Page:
Race for Life Edinburgh: Four-year-old Flora Gentleman, who battled cancer, cheers on runners in Holyrood Park
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Four-year-old Flora Gentleman, from Aberlady, was guest of honour at Race for Life Edinburgh in Holyrood Park – and she sounded the start horn to get the event which 1,245 people took part in underway.
More than £135,273 was raised for Cancer Research UK, vital funds which will enable scientists to find new ways to prevent, diagnose and treat cancer- helping to save more lives.
It was a special day for Flora who stood at the start line to cheer on participants along with her parents, Stephanie Kent and Jamie Gentleman.
In April 2021, Flora was diagnosed with neuroblastoma, a rare cancer that affects children, mostly under the age of five. She is today in remission after successful NHS treatment and is taking part in a clinical trial in New York, aimed at preventing the cancer from returning. Earlier this year, Flora received a Cancer Research UK for Children & Young People star award in recognition of the bravery she has shown during treatment.
Flora’s mum, Stephanie, 31, said: “Flora has adapted and coped with everything cancer has thrown at her.
“She is our shining star and hero. But nothing can prepare you for hearing that your child has cancer. It felt like our whole world had fallen apart and it’s been a long road.
“We’re in a good position now as there is no evidence of cancer in her body but the fear that will always be with us is that the cancer could come back. That’s not going to disappear but Flora is doing well.
“To look at Flora now, you wouldn’t think she’s been through so much. We’re proud to launch Race for Life Edinburgh for Flora and on behalf of every single person in Scotland with cancer.”
Cancer Research UK’s Race for Life, in partnership with headline sponsor Standard Life, part of Phoenix Group, is an inspiring series of 3k, 5k, 10k, Pretty Muddy and Pretty Muddy Kids events which raise millions of pounds every year to help beat cancer by funding crucial research.
This is the 30th year of Race for Life and all participants received an exclusive medal to mark the milestone.
Breast cancer survivor Carolyn Aitken, 50, who was successfully treated for the disease in 2015 was part of Rock Choir who performed at Race for Life Edinburgh. They celebrated 30 years of the much-loved event series by transporting the crowds back to the 1990s with a selection of hits from that decade including the 1994 hit, “Dreams” by The Cranberries. Talented dancers from KS Dance Academy and Edinburgh Dance Academy were also out on the course entertaining runners.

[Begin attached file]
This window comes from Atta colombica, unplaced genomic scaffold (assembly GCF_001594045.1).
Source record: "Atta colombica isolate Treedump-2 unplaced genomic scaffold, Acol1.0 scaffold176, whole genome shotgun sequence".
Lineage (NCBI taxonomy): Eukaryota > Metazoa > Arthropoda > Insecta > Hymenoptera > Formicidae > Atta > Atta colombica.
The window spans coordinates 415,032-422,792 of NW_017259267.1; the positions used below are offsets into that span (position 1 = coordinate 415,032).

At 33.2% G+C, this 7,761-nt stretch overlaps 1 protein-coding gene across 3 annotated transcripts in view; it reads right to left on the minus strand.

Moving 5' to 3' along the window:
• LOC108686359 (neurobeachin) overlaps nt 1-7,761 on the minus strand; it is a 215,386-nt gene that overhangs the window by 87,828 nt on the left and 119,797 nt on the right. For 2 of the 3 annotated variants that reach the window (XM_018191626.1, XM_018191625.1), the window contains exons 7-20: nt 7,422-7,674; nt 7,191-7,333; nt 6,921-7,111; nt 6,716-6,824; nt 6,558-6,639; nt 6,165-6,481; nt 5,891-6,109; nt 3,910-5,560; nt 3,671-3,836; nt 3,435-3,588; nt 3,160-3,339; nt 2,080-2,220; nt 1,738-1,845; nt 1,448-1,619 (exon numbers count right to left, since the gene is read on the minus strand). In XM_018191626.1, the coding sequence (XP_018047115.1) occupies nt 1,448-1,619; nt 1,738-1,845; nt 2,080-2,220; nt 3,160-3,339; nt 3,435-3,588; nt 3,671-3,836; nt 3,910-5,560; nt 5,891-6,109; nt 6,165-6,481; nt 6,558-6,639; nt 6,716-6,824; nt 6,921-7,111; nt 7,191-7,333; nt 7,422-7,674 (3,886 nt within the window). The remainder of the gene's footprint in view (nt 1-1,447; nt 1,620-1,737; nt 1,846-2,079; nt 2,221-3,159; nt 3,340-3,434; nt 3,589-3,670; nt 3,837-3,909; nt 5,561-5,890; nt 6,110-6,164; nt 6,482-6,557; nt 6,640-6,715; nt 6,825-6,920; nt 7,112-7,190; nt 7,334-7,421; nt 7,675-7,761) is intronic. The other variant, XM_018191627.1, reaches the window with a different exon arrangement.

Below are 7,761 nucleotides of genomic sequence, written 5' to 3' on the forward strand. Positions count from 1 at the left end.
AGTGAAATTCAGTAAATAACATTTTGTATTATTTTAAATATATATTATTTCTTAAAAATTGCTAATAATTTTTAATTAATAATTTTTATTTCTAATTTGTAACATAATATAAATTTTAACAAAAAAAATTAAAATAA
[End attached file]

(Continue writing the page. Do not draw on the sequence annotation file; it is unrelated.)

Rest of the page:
Participants included nurses Keira O’Donnell, 26, and Jenny MacFarlane, 24, who both work at the Edinburgh Royal Infirmary. Dressed in pink surgical scrubs, the signs on their backs said: “I race for life for my patients.”
Sandra Noble, a nurse at St John’s Hospital, Livingston took part in the event with a team of staff from the ward where she works, in memory of John Noble who died aged 64 from bladder cancer in December 2018.
Now organisers of Race for Life Edinburgh are sending a heartfelt message of thanks to everyone who put their best feet forward as well as their supporters. And they’re appealing for people to make every step count by paying in sponsorship money as soon as possible.
Lisa Adams, Cancer Research UK’s spokeswoman in Scotland, said: “We are incredibly grateful to everyone who took part in Race for Life Edinburgh.
“Life-saving research is being funded right now thanks to our supporters who fundraise. The atmosphere at Race for Life Edinburgh was hugely moving - full of emotion, courage, tears and laughter as people celebrated the lives of those dear to them who have survived cancer and remembered loved ones lost to the disease.
“Now we’re asking everyone who took part to return the money they’re raised as soon as possible. Funds raised - whether it’s £10 or £100 - will help scientists find new ways to prevent, diagnose and treat cancer, helping save more lives.”
To enter, visit raceforlife.org